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The small green space called "Postman's Park" is tucked in between King Edward Street, Little Britain and Angel Street, near St Bartholomew's Hospital, to the north of St Paul's Cathedral. Under the sheltered area is a wall commemorating ordinary people who lost their lives trying to save others. This was the idea of the painter G F Watts (1817-1904), and the hand-lettered tiles were made by Doulton. Watts was something of a social radical who disliked the upper classes. This public memorial celebrates people who would perhaps otherwise have been forgotten. view of postmans park

memorial tile

Some of the ceramic tiles are separated by a classical green design. Others have an Art Nouveau floral border (see page 4).

Left: Mary Rogers, stewardess of the Stella, Mar 30 1899. Self sacrificed by giving up her life belt and voluntarily going down with the sinking ship.

memorial Doulton tiles

Above left: Herbert Maconoghu school boy from Wimbledon aged 13. His parents absent in India, lost his life in vainly trying to rescue his two school friends who were drowned at Glovers Pool, Croyde, North Devon. August 28 1882.

Above right: Samuel Rabbeth, medical officer of the Royal Free Hospital, who tried to save a child from diptheria at the cost of his own life. October 26 1884.

Below left: William Drake, lost his life in averting a serious accident to a lady in Hyde Park April 2 1869 whose horses were unmanageable through the breaking of the carriage pole.

Below right: David Selves aged 12 off Woolwich supported his drowning playfellow and sank with him clasped in his arms. September 12 1886.

memorial tiles

David Selves memorial

Amongst those also commemorated in the park are:

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Elizabeth Boxall aged 17 of Bethnal Green who died of injuries received in trying to save a child from a runaway horse June 20 1888.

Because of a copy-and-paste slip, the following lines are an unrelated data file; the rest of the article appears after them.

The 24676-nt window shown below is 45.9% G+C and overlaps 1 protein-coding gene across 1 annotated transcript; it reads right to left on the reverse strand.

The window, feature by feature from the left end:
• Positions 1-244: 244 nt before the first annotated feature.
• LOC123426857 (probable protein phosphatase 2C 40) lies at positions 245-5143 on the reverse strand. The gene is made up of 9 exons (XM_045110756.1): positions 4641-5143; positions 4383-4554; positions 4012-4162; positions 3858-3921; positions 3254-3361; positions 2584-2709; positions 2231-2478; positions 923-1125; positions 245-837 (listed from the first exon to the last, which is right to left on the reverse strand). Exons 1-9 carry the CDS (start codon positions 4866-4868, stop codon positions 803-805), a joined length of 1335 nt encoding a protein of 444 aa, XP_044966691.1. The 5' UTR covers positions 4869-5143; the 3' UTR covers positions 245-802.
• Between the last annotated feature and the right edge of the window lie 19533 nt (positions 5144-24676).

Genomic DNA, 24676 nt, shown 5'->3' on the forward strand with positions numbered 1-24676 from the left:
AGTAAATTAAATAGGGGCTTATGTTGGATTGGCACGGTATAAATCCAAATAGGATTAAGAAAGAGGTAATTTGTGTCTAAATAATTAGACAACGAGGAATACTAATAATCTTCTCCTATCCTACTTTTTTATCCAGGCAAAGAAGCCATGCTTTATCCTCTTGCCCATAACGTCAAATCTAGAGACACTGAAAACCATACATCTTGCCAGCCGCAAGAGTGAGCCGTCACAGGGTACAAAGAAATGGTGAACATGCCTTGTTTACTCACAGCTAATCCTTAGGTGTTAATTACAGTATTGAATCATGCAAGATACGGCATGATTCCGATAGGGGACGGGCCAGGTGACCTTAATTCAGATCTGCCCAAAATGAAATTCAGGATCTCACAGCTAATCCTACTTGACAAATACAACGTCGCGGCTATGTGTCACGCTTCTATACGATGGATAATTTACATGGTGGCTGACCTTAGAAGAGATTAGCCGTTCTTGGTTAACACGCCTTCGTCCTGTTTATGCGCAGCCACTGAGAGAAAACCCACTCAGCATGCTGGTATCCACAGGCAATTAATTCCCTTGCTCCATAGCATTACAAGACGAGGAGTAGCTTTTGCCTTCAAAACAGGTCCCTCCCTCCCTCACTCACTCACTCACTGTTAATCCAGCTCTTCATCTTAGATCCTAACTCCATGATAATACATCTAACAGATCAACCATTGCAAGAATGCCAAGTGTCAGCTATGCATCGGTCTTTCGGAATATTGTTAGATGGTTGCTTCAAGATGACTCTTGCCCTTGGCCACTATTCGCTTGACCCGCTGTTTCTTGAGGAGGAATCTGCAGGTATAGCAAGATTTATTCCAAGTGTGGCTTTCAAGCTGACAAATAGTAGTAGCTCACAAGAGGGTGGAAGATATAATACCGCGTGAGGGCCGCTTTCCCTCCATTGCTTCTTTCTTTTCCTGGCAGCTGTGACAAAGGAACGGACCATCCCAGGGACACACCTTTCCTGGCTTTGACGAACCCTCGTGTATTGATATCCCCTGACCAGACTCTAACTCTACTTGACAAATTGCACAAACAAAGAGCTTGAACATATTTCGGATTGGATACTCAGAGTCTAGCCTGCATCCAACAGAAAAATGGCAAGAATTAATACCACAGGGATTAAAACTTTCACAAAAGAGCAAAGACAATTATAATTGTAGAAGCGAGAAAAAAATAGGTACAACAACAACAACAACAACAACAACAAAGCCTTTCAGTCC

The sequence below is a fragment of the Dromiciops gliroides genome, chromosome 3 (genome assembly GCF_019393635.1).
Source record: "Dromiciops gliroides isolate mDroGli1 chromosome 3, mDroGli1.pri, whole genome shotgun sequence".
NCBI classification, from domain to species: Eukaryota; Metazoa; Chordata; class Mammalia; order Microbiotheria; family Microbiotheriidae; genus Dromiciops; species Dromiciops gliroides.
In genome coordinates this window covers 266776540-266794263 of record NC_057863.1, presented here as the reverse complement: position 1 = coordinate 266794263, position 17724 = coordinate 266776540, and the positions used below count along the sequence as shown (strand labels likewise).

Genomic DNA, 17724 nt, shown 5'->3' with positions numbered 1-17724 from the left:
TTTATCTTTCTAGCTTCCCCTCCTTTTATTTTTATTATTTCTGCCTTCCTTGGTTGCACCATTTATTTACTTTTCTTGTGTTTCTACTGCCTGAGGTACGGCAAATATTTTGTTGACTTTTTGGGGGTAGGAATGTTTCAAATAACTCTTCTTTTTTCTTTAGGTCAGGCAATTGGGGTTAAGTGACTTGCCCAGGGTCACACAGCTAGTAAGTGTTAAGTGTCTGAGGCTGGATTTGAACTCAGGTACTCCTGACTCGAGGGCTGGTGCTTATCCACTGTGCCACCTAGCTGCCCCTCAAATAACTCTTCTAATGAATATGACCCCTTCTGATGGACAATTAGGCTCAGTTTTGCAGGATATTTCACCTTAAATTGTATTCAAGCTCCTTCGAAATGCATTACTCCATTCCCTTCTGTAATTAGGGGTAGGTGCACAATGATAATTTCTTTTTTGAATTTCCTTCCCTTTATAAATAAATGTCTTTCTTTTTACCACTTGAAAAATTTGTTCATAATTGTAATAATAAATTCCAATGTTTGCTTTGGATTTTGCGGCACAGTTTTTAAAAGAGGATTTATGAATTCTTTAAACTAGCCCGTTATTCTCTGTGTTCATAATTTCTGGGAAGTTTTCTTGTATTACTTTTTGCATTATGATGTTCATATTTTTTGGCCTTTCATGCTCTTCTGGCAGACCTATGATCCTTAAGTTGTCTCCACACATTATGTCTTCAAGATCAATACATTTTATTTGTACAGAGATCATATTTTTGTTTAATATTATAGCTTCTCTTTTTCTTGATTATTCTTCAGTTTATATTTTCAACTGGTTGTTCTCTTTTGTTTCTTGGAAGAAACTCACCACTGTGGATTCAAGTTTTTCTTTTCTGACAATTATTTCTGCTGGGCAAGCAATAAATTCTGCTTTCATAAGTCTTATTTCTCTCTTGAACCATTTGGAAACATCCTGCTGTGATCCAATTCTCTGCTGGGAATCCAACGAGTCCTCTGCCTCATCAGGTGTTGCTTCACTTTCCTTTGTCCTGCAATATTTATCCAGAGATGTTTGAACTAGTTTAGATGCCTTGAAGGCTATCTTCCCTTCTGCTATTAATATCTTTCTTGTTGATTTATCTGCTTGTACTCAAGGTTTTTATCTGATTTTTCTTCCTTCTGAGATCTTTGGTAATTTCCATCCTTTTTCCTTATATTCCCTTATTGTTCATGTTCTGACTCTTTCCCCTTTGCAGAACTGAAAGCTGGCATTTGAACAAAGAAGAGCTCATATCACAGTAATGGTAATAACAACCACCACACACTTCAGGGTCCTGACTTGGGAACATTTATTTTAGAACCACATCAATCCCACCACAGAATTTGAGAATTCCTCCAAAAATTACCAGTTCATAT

George Lee, fireman. At a fire in Clerkenwell carried an unconscious girl to the escape falling six times and died of his injuries. July 26 1876.

George Stephen Funnell police constable Dec 22 1899. In a fire at the Elephant and Castle, Wick Road, Hackney Wick, after rescuing two lives, went back into the flames, saving a barmaid at the risk of his own life.

Henry James Bristow aged eight - at Walthamstow on December 30 1890 - saved his little sister's life by tearing off her flaming clothes but caught fire himself and died of burns and shock.

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John Clinton aged 10 who was drowned near London Bridge in trying to save a companion younger than himself. July 16 1894.

Robert Wright, police constable of Croydon. Entered a burning house to save a woman knowing that there was petroleum stored in the cellar - an explosion took place and he was killed. April 30 1893.

Sarah Smith, pantomime artiste. At Prince's Theatre died of terrible injuries received when attempting in her inflammable dress to extinguish the flames which had enveloped her companion. January 24 1863.

Thomas Griffin, fitters labourer April 12 1899. In a boiler explosion at a Battersea sugar refinery was fatally scalded in returning to search for his mate.

detail of tile

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Ernest Benning, compositor, aged 22. Upset from a boat one dark night off Pimlico Pier grasped an oar with one hand supporting a woman with the other but sank as she was rescued. Aug 25 1883.

Joseph Andrew Ford aged 30, Metropolitan Fire Brigade. Saved six persons from a fire in Gray's Inn Road bvt in his last heroic act he was scorched to death. Oct 7 1871.

Thomas Simpson died of exhaustion after saving many lives from the breaking ice at Highgate Ponds. Jan 25 1885.

William Donald of Bayswater aged 19, railway clerk, was drowned in the Lea trying to save a lad from a dangerous entanglement of weed. July 16 1876.

William Freer Lucas MRCS LLD at Middlesex Hospital risked poison for himself rather than lessen any chance of saving a child's life and died. Oct 8th 1893

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